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- Author or Editor: Dennis P. Shepard x
A creeping bentgrass (Agrostis palustris Huds. `Penncross') green was treated with flowable tri-calcium arsenate (Ca-Ars) in increment levels of 17 or 34 kg·ha-1 in 12 multiple treatment date programs. Treatments were made over 4 years to determine effectiveness of initial applications and accumulated residues in controlling annual bluegrass (Poa annua var. annua L.) and large crabgrass (Digitaria sanguinalis L. Scop.) and to evaluate the phytotoxicity to the bentgrass. Multiple treatments of Ca-Ars at increments of 17 or 34 kg·ha-1 effectively controlled annual bluegrass and large crabgrass when cumulative application amounts totaled at least 136 kg·ha-1. Excellent control of annual bluegrass was achieved by timing treatments and soil residue buildup totals to coincide with the major germination and regrowth period of late winter to early spring. Optimum timing included treatments during the fall and spring. This treatment sequence also gave excellent control of crabgrass. Sustained control of both weeds was achieved when continued low level follow-up applications totaled >136 kg·ha-1. Penncross bentgrass appeared tolerant of Ca-Ars treatments totaling as high as 272 kg·ha-1. Arsenic apparently influenced thatch accumulation by killing earthworms.
A simplified design for measuring the height of turfgrass (or forage) was developed and used by the Louisiana Agricultural Experiment Station (LAES). The device is similar to the common “disc meter” devices used for turfgrass and forage height measurement, but it uses a constant-force spring to simplify construction and operation. Use-of a constant-force spring allows a steady operating force on the sliding member of the device and eliminates the need for machining slots, thus greatly simplifying construction and reducing cost. The simplified device has worked well in the turfgrass research program of the LAES.
Priming or presoaking seed of common carpetgrass (Axonopus affinis Chase) and centipedegrass [Eremochloa ophiuroides Munro. (Kunz)] increased germination percentage and decreased mean time of germination (MTG) at 20, 25, and 30 °C. The effect of presoaking and priming was dependent on grass species and temperature. The optimum seed germination temperature for both of these warm-season species was 30 °C. Maximum effect on common carpetgrass or centipedegrass seeds was achieved by priming in 2% KNO3; higher concentrations did not improve germination percentage or MTG, and 4% was in some cases detrimental. Germination was higher and MTG lower at 20 and 30 °C than at 15 °C. Presoaking common carpetgrass and centipedegrass seeds was the most efficient seed enhancement treatment for germination at 30 °C.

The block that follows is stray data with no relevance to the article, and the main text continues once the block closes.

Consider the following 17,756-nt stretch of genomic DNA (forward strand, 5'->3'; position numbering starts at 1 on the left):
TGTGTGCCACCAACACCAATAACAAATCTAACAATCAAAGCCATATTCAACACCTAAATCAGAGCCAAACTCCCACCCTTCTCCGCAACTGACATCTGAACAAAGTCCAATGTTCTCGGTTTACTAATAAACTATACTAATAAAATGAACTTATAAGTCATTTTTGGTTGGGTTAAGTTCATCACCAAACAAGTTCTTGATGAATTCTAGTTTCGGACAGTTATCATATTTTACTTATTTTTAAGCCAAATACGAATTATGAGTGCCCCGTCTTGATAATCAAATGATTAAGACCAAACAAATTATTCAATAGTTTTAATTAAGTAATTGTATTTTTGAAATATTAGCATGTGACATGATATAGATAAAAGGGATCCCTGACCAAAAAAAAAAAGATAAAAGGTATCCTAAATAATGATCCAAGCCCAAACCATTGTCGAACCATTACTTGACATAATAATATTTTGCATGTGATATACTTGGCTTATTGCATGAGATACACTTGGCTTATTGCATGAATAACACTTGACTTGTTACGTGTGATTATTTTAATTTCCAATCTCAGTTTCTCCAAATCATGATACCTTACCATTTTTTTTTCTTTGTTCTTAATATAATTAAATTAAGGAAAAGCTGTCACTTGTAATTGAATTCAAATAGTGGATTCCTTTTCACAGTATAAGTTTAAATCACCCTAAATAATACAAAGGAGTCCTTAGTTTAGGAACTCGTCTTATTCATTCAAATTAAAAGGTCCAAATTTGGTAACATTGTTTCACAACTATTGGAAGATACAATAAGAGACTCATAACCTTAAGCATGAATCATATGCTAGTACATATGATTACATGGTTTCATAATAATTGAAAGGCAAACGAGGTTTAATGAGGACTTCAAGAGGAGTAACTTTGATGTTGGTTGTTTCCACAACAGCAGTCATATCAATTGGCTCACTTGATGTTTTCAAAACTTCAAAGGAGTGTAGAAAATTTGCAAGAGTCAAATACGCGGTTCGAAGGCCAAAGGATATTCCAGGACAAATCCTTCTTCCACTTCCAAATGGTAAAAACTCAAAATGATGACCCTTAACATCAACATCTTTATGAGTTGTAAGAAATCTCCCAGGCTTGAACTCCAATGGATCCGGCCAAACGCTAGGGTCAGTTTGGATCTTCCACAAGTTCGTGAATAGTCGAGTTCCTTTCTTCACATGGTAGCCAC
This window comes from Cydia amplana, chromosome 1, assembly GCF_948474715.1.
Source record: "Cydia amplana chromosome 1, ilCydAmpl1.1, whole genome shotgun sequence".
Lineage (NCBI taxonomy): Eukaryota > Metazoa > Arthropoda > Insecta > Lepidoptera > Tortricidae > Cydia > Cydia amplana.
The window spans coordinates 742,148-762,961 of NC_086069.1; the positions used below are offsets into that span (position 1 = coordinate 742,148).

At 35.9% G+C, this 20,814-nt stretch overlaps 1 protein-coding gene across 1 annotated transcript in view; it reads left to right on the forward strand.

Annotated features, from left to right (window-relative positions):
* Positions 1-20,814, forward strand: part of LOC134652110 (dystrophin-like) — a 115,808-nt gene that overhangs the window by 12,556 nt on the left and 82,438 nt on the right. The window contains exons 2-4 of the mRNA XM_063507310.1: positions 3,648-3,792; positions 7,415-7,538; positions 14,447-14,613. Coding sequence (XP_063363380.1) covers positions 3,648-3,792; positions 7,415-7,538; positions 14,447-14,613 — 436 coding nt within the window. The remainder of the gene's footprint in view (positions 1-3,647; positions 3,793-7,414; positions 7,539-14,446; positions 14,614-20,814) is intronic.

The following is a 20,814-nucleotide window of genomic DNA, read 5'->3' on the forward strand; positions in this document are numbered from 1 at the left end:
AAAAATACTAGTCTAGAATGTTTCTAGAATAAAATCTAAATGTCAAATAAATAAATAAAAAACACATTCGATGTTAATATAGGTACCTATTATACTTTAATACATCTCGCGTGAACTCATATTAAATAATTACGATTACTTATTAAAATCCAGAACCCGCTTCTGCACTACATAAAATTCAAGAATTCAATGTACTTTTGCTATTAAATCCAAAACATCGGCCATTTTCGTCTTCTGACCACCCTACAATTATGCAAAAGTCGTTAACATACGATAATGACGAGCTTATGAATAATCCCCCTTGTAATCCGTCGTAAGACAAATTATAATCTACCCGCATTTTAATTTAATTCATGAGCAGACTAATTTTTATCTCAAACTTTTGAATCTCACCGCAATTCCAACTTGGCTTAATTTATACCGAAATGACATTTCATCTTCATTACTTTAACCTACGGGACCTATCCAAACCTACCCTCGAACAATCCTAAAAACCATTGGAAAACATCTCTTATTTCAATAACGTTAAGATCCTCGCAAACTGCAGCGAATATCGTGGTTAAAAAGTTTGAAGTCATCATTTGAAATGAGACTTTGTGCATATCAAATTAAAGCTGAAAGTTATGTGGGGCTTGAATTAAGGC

Common carpetgrass (Axonopus affinis Chase), mowed at 3.8 or 7.6 cm and fertilized with at least 98 kg·ha–1 N, maintained acceptable lawngrass quality during the 1993 and 1994 growing seasons. Cumulative vegetative growth (CVG) quality and coverage were increased in mowed plots fertilized with 98, 147, or 196 kg·ha–1 N. Unsightly seedheads were a problem in nonmowed plots 3 weeks after the start of the experiment, but did not appear in the mowed plots. Our results indicate that mowing common carpetgrass at 3.8 or 7.6 cm and fertilizing with 98, 147, or 196 kg·ha–1 N will provide acceptable turfgrass quality.
Field studies were performed on established carpetgrass (Axonopus affinis Chase) in 1994 and 1995 to evaluate plant growth regulators (PGRs) and application rates. Trinexapac-ethyl (0.48 kg·ha-1) improved turf quality and reduced cumulative vegetative growth (CVG) of unmowed and mowed plots by 38% and 46%, respectively, in 1995, and suppressed seedhead height in unmowed turf by >31% 6 weeks after treatment (WAT) both years. Mefluidide (0.14 and 0.28 kg·ha-1) had little effect on carpetgrass. Sulfometuron resulted in unacceptable phytotoxicity (>20%) 2 WAT in 1994 and 18% phytotoxicity in 1995. In 1995, sulfometuron reduced mowed carpetgrass CVG 21%, seedhead number 47%, seedhead height 36%, clipping yield 24%, and reduced the number of mowings required. It also improved unmowed carpetgrass quality at 6 WAT. Sethoxydim (0.11 kg·ha-1) suppressed seedhead formation by 60% and seedhead height by 20%, and caused moderate phytotoxicity (13%) in 1995. Sethoxydim (0.22 kg·ha-1) was unacceptably phytotoxic (38%) in 1994, but only slightly phytotoxic (7%) in 1995, reduced clipping yields (>24%), and increased quality of mowed carpetgrass both years. Fluazasulfuron (0.027 and 0.054 kg·ha-1) phytotoxicity ratings were unacceptable at 2 WAT in 1994, but not in 1995. Fluazasulfuron (0.054 kg·ha-1) reduced seedhead height by 23% to 26% in both years. Early seedhead formation was suppressed >70% when applied 2 WAT in 1994, and 43% when applied 6 WAT in 1995. The effects of the chemicals varied with mowing treatment and evaluation year. Chemical names used: 4-(cyclopropyl-x-hydroxy-methylene)-3,5 dioxo-cyclohexane-carboxylic acid ethyl ester (trinexapac-ethyl); N-2,4-dimethyl-5-[[(trifluoro-methyl)sulfonyl]amino]phenyl]acetamide] (mefluidide); [methyl 2-[[[[(4,6-dimethyl-2-pyrimidinyl) amino]carbonyl] amino] sulfonyl]benzoate)] (sulfometuron); (2-[1-(ethoxyimino)butyl-5-[(2-ethylthio)propyl]-3-hydroxy-2-cyclohexen-1-one) (sethoxydim); 1-(4,6-dimethoxypyrimidin-2yl)-3-[(3-trifluoromethyl-pyridin 2-yl) sulphonyl] urea (fluazasulfuron).